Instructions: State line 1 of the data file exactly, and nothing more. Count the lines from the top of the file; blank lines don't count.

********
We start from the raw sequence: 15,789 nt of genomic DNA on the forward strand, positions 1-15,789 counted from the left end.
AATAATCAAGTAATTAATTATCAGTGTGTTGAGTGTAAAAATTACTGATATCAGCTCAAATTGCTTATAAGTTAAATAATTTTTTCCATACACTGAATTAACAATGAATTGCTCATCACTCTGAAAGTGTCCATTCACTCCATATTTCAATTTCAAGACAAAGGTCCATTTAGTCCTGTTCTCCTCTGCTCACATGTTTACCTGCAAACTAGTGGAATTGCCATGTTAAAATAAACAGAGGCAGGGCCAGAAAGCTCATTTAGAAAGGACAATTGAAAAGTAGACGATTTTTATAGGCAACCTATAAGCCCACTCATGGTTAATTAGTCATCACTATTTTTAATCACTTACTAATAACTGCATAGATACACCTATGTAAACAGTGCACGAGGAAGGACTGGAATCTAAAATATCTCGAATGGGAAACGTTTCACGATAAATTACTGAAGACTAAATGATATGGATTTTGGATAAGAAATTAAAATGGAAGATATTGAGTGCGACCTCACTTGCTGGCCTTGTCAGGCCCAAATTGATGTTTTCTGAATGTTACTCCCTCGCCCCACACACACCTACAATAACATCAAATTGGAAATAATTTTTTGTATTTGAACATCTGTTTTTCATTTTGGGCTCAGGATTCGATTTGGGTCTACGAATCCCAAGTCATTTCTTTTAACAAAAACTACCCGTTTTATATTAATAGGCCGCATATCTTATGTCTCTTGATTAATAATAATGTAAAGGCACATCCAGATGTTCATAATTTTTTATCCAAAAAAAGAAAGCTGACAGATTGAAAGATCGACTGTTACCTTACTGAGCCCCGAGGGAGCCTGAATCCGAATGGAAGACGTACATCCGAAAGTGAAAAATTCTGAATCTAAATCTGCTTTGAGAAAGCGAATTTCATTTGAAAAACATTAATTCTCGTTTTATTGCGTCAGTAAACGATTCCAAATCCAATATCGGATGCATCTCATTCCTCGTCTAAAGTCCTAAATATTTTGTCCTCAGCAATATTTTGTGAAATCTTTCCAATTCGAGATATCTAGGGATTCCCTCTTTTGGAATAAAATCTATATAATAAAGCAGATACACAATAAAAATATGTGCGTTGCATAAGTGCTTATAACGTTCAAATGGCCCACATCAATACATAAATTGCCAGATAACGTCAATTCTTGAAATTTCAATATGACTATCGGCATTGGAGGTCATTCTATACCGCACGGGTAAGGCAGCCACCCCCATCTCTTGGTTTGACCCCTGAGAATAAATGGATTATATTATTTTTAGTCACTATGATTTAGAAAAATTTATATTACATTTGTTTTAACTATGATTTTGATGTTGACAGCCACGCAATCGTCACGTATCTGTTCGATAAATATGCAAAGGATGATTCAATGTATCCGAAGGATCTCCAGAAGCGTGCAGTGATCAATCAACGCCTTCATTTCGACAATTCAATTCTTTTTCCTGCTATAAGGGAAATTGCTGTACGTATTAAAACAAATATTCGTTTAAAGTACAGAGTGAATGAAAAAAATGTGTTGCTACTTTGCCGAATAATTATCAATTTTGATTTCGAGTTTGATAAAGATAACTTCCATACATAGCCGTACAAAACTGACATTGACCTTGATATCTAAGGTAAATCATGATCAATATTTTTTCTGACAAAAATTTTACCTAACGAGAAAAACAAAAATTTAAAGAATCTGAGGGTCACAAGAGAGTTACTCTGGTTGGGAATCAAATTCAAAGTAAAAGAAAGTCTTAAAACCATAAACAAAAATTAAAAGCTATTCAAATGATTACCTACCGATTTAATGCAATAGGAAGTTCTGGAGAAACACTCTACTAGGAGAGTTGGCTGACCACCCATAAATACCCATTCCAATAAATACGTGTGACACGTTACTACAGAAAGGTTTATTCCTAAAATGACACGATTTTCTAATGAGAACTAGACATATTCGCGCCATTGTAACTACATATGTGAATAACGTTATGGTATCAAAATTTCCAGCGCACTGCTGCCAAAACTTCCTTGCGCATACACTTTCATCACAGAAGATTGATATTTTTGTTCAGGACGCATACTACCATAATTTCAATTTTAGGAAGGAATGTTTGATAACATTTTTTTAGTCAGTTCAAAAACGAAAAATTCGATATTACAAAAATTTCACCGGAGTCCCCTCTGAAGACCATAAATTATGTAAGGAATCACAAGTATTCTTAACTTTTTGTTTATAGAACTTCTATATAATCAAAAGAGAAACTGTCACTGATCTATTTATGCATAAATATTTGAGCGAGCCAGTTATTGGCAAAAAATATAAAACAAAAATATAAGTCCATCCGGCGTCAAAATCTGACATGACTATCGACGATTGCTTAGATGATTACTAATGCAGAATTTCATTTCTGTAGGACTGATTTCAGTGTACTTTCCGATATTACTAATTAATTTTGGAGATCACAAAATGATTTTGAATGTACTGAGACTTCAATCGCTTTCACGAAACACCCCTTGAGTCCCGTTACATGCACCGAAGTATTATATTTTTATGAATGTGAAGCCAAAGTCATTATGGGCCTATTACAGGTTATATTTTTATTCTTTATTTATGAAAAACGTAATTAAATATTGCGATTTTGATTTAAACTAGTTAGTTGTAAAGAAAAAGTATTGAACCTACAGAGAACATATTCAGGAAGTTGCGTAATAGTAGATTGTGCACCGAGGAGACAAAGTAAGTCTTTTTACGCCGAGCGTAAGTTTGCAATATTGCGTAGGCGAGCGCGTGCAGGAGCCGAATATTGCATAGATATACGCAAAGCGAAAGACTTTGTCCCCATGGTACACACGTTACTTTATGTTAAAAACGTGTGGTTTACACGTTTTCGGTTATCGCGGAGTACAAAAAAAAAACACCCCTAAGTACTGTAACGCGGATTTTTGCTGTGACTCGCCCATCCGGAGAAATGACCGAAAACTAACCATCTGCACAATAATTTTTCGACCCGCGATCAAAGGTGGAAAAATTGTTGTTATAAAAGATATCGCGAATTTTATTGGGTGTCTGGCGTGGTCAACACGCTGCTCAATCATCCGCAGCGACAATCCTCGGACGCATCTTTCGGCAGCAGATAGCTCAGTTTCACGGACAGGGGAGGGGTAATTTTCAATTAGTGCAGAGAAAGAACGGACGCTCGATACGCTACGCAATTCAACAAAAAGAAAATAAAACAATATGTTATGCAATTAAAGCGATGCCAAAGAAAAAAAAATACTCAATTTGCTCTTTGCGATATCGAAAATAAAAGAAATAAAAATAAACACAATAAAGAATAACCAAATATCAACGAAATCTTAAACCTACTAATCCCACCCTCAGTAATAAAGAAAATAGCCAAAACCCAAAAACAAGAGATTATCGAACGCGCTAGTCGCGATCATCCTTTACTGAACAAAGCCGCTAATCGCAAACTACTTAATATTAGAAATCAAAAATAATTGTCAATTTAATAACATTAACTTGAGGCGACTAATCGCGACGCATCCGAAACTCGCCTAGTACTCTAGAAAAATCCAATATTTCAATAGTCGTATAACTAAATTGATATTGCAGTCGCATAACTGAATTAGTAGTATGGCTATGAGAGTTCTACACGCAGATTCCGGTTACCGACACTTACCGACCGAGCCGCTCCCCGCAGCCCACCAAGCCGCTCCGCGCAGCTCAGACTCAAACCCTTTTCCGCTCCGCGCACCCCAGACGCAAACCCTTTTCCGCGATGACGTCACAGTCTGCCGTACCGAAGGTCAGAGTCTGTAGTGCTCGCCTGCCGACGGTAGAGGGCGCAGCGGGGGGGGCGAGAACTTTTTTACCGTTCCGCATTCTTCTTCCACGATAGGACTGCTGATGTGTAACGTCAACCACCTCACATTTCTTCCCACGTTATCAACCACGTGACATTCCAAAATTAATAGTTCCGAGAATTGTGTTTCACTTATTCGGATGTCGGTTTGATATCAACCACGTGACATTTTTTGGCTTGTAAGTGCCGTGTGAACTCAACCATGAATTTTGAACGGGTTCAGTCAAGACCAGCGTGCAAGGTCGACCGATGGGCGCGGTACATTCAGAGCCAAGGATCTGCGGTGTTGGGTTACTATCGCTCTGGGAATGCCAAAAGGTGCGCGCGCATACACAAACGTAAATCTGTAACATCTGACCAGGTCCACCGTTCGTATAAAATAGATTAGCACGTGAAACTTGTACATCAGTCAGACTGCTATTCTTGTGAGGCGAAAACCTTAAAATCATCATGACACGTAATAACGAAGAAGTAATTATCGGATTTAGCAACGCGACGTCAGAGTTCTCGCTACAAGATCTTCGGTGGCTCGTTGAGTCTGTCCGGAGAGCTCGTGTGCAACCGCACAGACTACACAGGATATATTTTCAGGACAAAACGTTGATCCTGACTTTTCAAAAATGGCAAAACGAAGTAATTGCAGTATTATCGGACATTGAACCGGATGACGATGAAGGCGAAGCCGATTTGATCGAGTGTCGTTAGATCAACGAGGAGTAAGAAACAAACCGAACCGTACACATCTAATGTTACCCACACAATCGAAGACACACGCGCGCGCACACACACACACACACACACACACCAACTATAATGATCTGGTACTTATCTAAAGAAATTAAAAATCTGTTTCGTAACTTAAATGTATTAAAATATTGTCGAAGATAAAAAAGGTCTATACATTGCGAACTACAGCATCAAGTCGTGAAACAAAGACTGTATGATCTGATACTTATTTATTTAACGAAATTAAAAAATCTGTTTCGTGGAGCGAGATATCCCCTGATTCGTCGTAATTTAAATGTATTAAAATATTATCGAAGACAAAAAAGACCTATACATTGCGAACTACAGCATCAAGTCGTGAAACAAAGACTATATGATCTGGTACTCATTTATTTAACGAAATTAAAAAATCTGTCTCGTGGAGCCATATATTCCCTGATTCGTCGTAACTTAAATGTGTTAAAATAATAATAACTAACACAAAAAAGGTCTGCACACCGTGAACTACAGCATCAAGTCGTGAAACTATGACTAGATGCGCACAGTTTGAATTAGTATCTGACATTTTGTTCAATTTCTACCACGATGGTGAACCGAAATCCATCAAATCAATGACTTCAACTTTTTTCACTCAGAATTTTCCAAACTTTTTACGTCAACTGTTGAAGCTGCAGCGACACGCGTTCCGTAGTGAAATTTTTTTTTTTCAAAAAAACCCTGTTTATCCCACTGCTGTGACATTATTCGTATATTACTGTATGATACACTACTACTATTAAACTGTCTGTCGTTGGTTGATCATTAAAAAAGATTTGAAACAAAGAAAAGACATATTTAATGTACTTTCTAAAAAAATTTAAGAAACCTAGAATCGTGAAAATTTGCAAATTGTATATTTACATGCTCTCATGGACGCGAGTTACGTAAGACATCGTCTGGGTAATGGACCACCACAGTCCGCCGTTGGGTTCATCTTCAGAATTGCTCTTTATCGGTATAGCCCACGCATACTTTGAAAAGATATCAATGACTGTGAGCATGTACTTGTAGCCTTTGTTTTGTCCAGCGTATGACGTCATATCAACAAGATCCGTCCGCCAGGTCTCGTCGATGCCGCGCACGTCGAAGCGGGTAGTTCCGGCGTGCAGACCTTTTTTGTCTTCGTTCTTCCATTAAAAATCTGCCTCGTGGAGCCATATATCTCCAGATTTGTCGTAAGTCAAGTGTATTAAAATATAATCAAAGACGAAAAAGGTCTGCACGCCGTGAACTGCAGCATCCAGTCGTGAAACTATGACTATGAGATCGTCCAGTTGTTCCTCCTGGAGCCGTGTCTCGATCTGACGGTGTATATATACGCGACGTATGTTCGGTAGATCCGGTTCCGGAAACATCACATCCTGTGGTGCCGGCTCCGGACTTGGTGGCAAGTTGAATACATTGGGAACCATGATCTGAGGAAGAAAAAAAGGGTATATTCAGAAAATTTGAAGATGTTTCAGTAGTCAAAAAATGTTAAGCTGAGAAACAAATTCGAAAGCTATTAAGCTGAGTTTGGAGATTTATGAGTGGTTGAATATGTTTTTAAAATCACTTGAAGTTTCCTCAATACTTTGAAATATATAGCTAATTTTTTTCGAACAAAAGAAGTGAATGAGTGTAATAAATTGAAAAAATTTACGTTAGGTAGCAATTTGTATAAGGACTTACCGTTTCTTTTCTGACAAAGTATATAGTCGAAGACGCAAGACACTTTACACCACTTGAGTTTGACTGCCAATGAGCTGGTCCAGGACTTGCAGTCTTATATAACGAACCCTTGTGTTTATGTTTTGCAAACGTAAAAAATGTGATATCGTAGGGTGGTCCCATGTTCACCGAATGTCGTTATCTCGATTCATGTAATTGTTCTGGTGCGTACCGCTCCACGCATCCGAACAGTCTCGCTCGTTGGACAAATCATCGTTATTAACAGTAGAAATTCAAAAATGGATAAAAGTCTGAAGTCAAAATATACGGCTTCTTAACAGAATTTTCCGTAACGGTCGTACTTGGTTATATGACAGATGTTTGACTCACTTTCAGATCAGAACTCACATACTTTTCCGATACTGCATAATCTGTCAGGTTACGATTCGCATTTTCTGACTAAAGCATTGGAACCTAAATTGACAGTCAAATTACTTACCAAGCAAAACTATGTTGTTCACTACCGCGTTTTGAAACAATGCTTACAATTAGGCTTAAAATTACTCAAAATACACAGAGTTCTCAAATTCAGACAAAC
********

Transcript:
We start from the raw sequence: 15,789 nt of genomic DNA on the forward strand, positions 1-15,789 counted from the left end.